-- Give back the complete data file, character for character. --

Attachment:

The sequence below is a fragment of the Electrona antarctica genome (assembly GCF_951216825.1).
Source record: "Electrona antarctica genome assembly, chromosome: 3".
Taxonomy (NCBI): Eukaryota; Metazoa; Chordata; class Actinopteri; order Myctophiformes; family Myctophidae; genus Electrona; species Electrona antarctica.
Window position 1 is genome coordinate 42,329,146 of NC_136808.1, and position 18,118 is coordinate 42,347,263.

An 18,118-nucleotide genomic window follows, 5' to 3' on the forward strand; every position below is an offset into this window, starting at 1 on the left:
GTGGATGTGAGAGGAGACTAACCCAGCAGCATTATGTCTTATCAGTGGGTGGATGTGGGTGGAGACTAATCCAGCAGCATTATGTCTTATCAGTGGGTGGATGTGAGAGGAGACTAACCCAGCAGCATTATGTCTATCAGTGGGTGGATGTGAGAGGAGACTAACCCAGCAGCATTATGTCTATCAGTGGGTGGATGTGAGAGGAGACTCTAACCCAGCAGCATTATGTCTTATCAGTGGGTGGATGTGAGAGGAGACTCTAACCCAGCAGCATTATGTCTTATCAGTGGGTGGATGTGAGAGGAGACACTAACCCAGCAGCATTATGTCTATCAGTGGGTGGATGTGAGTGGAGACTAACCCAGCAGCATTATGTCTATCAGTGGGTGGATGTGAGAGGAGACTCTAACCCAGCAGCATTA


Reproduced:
The sequence below is a fragment of the Electrona antarctica genome (assembly GCF_951216825.1).
Source record: "Electrona antarctica genome assembly, chromosome: 3".
Taxonomy (NCBI): Eukaryota; Metazoa; Chordata; class Actinopteri; order Myctophiformes; family Myctophidae; genus Electrona; species Electrona antarctica.
Window position 1 is genome coordinate 42,329,146 of NC_136808.1, and position 18,118 is coordinate 42,347,263.

An 18,118-nucleotide genomic window follows, 5' to 3' on the forward strand; every position below is an offset into this window, starting at 1 on the left:
GTGGATGTGAGAGGAGACTAACCCAGCAGCATTATGTCTTATCAGTGGGTGGATGTGGGTGGAGACTAATCCAGCAGCATTATGTCTTATCAGTGGGTGGATGTGAGAGGAGACTAACCCAGCAGCATTATGTCTATCAGTGGGTGGATGTGAGAGGAGACTAACCCAGCAGCATTATGTCTATCAGTGGGTGGATGTGAGAGGAGACTCTAACCCAGCAGCATTATGTCTTATCAGTGGGTGGATGTGAGAGGAGACTCTAACCCAGCAGCATTATGTCTTATCAGTGGGTGGATGTGAGAGGAGACACTAACCCAGCAGCATTATGTCTATCAGTGGGTGGATGTGAGTGGAGACTAACCCAGCAGCATTATGTCTATCAGTGGGTGGATGTGAGAGGAGACTCTAACCCAGCAGCATTA